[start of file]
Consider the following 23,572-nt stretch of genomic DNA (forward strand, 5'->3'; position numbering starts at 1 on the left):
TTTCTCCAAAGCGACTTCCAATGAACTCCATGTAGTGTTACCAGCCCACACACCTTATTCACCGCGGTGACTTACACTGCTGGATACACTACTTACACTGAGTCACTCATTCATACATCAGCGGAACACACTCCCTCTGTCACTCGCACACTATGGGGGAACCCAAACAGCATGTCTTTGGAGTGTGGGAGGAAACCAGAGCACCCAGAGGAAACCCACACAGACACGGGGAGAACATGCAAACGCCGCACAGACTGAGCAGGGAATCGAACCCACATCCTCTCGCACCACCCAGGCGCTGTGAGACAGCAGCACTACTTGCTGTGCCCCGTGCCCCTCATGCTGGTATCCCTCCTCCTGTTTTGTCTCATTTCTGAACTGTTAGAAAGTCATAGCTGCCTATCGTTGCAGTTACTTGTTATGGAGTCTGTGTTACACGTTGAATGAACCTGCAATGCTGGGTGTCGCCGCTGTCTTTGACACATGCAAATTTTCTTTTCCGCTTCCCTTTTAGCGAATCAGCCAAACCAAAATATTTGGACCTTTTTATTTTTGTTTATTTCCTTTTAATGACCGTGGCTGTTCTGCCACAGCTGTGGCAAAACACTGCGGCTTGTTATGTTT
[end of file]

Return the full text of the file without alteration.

Consider the following 23,572-nt stretch of genomic DNA (forward strand, 5'->3'; position numbering starts at 1 on the left):
TTTCTCCAAAGCGACTTCCAATGAACTCCATGTAGTGTTACCAGCCCACACACCTTATTCACCGCGGTGACTTACACTGCTGGATACACTACTTACACTGAGTCACTCATTCATACATCAGCGGAACACACTCCCTCTGTCACTCGCACACTATGGGGGAACCCAAACAGCATGTCTTTGGAGTGTGGGAGGAAACCAGAGCACCCAGAGGAAACCCACACAGACACGGGGAGAACATGCAAACGCCGCACAGACTGAGCAGGGAATCGAACCCACATCCTCTCGCACCACCCAGGCGCTGTGAGACAGCAGCACTACTTGCTGTGCCCCGTGCCCCTCATGCTGGTATCCCTCCTCCTGTTTTGTCTCATTTCTGAACTGTTAGAAAGTCATAGCTGCCTATCGTTGCAGTTACTTGTTATGGAGTCTGTGTTACACGTTGAATGAACCTGCAATGCTGGGTGTCGCCGCTGTCTTTGACACATGCAAATTTTCTTTTCCGCTTCCCTTTTAGCGAATCAGCCAAACCAAAATATTTGGACCTTTTTATTTTTGTTTATTTCCTTTTAATGACCGTGGCTGTTCTGCCACAGCTGTGGCAAAACACTGCGGCTTGTTATGTTT